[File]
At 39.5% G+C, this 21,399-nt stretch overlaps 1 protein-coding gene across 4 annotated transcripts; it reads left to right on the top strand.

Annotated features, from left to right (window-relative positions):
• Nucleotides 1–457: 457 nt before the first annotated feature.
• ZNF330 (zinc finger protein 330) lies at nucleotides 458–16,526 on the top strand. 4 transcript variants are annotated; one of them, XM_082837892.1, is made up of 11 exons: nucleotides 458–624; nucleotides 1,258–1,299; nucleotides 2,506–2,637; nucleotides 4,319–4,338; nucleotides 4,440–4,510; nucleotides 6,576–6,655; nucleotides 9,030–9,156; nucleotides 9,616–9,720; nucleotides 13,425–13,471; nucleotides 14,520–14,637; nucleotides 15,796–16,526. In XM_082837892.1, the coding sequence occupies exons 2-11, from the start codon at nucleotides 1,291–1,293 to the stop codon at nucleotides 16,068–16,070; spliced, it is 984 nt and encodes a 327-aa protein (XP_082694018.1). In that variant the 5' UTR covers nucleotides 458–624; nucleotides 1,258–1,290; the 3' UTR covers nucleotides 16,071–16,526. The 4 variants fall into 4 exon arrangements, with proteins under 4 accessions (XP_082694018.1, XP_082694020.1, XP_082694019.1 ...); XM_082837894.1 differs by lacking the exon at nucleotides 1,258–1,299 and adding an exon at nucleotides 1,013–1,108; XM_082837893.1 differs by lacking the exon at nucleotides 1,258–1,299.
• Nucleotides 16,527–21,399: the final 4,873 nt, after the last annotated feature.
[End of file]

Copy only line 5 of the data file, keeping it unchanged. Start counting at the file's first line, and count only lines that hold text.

• Nucleotides 16,527–21,399: the final 4,873 nt, after the last annotated feature.